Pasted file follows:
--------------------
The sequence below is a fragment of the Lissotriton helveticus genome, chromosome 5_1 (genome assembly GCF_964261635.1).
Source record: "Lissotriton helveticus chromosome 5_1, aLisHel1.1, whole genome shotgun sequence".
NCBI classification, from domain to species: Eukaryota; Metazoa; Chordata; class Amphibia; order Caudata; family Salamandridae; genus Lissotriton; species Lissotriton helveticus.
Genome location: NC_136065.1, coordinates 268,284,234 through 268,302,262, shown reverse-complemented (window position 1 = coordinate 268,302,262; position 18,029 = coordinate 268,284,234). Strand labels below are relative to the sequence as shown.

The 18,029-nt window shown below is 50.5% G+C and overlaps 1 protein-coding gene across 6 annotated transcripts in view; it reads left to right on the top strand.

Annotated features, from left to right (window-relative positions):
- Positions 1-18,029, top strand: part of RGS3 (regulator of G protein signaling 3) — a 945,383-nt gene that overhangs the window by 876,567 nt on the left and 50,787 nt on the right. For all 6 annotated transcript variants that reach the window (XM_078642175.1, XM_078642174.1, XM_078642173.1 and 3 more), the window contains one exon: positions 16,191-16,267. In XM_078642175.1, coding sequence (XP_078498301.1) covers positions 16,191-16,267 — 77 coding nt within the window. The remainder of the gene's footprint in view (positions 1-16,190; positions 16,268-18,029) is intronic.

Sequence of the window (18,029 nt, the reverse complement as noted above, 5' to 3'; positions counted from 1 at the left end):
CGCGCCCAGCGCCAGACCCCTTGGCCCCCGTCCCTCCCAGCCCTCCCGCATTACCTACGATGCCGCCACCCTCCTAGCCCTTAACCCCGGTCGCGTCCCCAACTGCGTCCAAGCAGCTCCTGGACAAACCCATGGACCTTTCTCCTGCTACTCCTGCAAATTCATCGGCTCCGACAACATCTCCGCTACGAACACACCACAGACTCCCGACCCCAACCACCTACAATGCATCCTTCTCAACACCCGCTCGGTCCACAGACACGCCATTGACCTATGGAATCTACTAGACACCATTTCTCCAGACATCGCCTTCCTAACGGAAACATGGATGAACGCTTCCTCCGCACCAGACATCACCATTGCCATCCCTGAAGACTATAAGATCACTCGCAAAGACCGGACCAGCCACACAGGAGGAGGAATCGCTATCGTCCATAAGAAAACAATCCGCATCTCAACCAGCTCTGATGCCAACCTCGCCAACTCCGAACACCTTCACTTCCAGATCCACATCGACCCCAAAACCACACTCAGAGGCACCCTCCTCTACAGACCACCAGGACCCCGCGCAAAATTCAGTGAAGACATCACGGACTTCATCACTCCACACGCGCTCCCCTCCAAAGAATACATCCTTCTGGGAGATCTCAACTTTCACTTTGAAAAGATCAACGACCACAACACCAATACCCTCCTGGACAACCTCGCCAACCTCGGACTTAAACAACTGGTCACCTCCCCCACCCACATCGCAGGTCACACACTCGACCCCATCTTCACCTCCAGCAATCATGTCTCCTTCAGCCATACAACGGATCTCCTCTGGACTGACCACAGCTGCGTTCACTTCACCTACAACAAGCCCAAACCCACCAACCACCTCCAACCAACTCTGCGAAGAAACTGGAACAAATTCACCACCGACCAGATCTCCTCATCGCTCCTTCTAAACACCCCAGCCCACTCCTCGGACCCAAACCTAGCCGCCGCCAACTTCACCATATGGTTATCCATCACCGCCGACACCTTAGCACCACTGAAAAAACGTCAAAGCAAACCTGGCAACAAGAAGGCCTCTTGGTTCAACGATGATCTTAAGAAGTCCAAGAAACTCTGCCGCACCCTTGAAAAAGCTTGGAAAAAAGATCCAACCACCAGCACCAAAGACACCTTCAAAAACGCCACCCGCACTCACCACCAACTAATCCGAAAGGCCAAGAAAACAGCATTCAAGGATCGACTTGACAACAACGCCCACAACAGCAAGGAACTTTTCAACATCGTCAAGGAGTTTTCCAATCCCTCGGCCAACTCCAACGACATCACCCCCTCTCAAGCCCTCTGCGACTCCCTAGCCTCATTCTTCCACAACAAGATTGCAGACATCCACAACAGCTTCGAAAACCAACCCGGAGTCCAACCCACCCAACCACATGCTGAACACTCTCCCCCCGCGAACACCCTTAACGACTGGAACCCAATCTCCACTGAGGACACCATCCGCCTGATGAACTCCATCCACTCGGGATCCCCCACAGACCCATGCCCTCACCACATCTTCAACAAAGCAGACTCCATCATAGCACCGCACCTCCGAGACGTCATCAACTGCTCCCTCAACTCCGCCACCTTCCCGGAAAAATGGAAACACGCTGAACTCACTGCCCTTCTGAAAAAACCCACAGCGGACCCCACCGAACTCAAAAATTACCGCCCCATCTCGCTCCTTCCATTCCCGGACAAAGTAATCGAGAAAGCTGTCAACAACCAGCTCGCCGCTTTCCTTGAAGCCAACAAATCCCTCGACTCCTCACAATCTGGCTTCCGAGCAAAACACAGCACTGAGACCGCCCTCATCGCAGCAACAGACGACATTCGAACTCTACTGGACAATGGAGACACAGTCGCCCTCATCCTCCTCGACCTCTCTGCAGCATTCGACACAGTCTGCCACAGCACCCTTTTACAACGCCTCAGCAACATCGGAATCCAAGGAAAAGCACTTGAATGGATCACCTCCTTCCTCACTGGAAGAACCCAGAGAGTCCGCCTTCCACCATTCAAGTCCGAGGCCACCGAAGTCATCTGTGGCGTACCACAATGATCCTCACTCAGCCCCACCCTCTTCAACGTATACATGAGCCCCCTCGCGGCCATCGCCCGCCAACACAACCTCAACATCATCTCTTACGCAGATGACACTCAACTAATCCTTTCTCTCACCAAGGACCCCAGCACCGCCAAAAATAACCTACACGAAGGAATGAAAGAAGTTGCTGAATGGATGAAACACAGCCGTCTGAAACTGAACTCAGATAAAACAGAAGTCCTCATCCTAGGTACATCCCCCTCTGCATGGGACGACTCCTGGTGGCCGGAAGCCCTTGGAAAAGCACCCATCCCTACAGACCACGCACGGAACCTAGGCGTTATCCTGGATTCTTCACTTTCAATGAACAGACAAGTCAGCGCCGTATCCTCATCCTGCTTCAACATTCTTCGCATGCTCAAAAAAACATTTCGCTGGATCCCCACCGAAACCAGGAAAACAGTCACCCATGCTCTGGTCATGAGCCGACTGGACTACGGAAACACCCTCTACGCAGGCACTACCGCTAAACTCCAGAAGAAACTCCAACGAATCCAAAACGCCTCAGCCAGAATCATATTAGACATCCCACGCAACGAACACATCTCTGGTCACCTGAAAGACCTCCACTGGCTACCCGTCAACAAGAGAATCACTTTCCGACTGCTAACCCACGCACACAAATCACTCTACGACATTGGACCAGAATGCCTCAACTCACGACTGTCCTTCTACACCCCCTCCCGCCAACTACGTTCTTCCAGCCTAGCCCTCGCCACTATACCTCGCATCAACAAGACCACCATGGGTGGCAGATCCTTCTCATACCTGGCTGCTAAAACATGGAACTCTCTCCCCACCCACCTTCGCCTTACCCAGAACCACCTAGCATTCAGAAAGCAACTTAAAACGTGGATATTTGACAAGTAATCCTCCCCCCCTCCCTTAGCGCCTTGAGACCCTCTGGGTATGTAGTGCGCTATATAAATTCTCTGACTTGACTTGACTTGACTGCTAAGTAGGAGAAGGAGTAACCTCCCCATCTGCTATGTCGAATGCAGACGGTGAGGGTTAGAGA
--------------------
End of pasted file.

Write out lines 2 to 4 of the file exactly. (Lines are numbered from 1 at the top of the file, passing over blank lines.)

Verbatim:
Source record: "Lissotriton helveticus chromosome 5_1, aLisHel1.1, whole genome shotgun sequence".
NCBI classification, from domain to species: Eukaryota; Metazoa; Chordata; class Amphibia; order Caudata; family Salamandridae; genus Lissotriton; species Lissotriton helveticus.
Genome location: NC_136065.1, coordinates 268,284,234 through 268,302,262, shown reverse-complemented (window position 1 = coordinate 268,302,262; position 18,029 = coordinate 268,284,234). Strand labels below are relative to the sequence as shown.